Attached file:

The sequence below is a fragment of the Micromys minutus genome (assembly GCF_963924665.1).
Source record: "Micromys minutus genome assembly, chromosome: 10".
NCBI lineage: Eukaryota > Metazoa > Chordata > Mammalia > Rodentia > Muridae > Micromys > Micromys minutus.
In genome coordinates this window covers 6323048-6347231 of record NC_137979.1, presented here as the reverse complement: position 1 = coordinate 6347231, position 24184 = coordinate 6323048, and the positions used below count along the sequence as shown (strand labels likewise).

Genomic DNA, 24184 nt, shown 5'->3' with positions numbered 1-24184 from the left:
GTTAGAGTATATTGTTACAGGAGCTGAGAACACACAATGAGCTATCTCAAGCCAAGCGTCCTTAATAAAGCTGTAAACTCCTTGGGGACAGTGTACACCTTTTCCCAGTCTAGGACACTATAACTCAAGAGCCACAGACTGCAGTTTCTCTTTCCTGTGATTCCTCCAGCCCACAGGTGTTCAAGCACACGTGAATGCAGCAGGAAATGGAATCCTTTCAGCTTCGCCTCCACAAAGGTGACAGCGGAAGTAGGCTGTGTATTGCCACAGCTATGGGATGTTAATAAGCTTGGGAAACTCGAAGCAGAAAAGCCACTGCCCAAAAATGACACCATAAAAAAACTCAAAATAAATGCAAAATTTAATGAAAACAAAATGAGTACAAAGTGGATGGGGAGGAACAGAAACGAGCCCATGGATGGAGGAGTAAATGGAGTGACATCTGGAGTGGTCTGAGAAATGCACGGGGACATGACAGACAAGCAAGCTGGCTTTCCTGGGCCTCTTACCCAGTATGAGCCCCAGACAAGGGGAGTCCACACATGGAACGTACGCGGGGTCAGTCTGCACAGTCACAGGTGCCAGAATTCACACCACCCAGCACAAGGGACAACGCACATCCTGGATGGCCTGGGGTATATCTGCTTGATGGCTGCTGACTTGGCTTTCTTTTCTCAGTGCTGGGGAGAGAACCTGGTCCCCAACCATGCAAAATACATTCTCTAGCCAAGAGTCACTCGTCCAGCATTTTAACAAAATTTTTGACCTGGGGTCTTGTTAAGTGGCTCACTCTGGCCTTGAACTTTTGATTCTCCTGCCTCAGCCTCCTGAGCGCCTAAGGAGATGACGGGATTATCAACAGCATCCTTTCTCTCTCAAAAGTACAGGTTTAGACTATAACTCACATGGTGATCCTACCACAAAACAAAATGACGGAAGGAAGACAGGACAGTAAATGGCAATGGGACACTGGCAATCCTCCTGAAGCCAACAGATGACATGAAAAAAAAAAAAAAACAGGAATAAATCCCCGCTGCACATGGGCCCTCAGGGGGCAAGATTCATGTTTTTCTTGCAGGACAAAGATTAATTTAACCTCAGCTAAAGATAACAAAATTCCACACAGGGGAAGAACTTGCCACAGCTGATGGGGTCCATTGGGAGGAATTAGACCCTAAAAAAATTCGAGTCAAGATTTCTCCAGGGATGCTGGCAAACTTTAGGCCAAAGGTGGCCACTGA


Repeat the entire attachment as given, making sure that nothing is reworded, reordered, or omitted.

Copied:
The sequence below is a fragment of the Micromys minutus genome (assembly GCF_963924665.1).
Source record: "Micromys minutus genome assembly, chromosome: 10".
NCBI lineage: Eukaryota > Metazoa > Chordata > Mammalia > Rodentia > Muridae > Micromys > Micromys minutus.
In genome coordinates this window covers 6323048-6347231 of record NC_137979.1, presented here as the reverse complement: position 1 = coordinate 6347231, position 24184 = coordinate 6323048, and the positions used below count along the sequence as shown (strand labels likewise).

Genomic DNA, 24184 nt, shown 5'->3' with positions numbered 1-24184 from the left:
GTTAGAGTATATTGTTACAGGAGCTGAGAACACACAATGAGCTATCTCAAGCCAAGCGTCCTTAATAAAGCTGTAAACTCCTTGGGGACAGTGTACACCTTTTCCCAGTCTAGGACACTATAACTCAAGAGCCACAGACTGCAGTTTCTCTTTCCTGTGATTCCTCCAGCCCACAGGTGTTCAAGCACACGTGAATGCAGCAGGAAATGGAATCCTTTCAGCTTCGCCTCCACAAAGGTGACAGCGGAAGTAGGCTGTGTATTGCCACAGCTATGGGATGTTAATAAGCTTGGGAAACTCGAAGCAGAAAAGCCACTGCCCAAAAATGACACCATAAAAAAACTCAAAATAAATGCAAAATTTAATGAAAACAAAATGAGTACAAAGTGGATGGGGAGGAACAGAAACGAGCCCATGGATGGAGGAGTAAATGGAGTGACATCTGGAGTGGTCTGAGAAATGCACGGGGACATGACAGACAAGCAAGCTGGCTTTCCTGGGCCTCTTACCCAGTATGAGCCCCAGACAAGGGGAGTCCACACATGGAACGTACGCGGGGTCAGTCTGCACAGTCACAGGTGCCAGAATTCACACCACCCAGCACAAGGGACAACGCACATCCTGGATGGCCTGGGGTATATCTGCTTGATGGCTGCTGACTTGGCTTTCTTTTCTCAGTGCTGGGGAGAGAACCTGGTCCCCAACCATGCAAAATACATTCTCTAGCCAAGAGTCACTCGTCCAGCATTTTAACAAAATTTTTGACCTGGGGTCTTGTTAAGTGGCTCACTCTGGCCTTGAACTTTTGATTCTCCTGCCTCAGCCTCCTGAGCGCCTAAGGAGATGACGGGATTATCAACAGCATCCTTTCTCTCTCAAAAGTACAGGTTTAGACTATAACTCACATGGTGATCCTACCACAAAACAAAATGACGGAAGGAAGACAGGACAGTAAATGGCAATGGGACACTGGCAATCCTCCTGAAGCCAACAGATGACATGAAAAAAAAAAAAAAACAGGAATAAATCCCCGCTGCACATGGGCCCTCAGGGGGCAAGATTCATGTTTTTCTTGCAGGACAAAGATTAATTTAACCTCAGCTAAAGATAACAAAATTCCACACAGGGGAAGAACTTGCCACAGCTGATGGGGTCCATTGGGAGGAATTAGACCCTAAAAAAATTCGAGTCAAGATTTCTCCAGGGATGCTGGCAAACTTTAGGCCAAAGGTGGCCACTGA